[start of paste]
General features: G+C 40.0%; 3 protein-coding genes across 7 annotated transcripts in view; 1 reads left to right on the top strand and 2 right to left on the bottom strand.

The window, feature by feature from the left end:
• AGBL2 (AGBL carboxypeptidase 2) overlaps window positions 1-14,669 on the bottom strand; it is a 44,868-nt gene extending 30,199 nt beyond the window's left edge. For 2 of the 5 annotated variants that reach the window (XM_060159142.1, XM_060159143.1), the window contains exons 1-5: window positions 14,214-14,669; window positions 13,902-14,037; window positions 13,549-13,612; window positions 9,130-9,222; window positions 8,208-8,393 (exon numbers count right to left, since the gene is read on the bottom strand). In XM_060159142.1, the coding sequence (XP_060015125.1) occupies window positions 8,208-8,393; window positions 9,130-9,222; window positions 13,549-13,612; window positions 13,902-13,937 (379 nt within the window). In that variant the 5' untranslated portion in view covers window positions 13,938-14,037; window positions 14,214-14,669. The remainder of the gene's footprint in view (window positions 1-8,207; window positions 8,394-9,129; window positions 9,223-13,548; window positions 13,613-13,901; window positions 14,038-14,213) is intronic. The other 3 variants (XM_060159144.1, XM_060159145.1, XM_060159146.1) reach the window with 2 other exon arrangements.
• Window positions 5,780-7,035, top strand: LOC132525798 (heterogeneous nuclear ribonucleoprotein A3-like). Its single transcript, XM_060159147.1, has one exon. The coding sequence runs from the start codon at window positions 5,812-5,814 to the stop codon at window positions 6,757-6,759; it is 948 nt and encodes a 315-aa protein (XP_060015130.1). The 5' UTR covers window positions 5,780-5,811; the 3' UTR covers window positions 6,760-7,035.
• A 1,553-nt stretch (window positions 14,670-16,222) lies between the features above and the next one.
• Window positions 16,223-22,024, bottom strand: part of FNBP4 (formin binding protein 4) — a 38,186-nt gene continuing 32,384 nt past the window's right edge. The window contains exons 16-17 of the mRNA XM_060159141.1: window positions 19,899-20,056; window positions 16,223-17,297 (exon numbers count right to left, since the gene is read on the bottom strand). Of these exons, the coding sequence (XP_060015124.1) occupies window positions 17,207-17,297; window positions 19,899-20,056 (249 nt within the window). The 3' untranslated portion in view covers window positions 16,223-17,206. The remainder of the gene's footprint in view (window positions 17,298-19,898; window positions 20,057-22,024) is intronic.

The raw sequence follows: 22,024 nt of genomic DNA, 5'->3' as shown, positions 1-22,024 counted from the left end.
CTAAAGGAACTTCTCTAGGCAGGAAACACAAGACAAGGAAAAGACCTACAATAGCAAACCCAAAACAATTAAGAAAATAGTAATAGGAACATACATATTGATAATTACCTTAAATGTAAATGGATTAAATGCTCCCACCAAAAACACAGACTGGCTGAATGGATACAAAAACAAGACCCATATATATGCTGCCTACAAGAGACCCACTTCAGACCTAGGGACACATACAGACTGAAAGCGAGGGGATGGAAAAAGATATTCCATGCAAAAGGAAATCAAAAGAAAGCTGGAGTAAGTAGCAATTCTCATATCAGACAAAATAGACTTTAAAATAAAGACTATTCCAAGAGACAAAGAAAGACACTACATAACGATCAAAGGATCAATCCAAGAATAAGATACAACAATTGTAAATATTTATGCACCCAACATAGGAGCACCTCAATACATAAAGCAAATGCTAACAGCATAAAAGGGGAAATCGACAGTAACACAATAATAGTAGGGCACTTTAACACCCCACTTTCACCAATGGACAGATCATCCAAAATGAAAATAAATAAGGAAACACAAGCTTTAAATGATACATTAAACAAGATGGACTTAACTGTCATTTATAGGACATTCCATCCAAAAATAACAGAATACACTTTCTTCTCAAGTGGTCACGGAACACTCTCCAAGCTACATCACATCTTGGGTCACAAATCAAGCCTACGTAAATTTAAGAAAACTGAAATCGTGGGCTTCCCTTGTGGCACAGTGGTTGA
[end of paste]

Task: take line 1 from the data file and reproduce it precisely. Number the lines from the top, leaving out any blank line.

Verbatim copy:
General features: G+C 40.0%; 3 protein-coding genes across 7 annotated transcripts in view; 1 reads left to right on the top strand and 2 right to left on the bottom strand.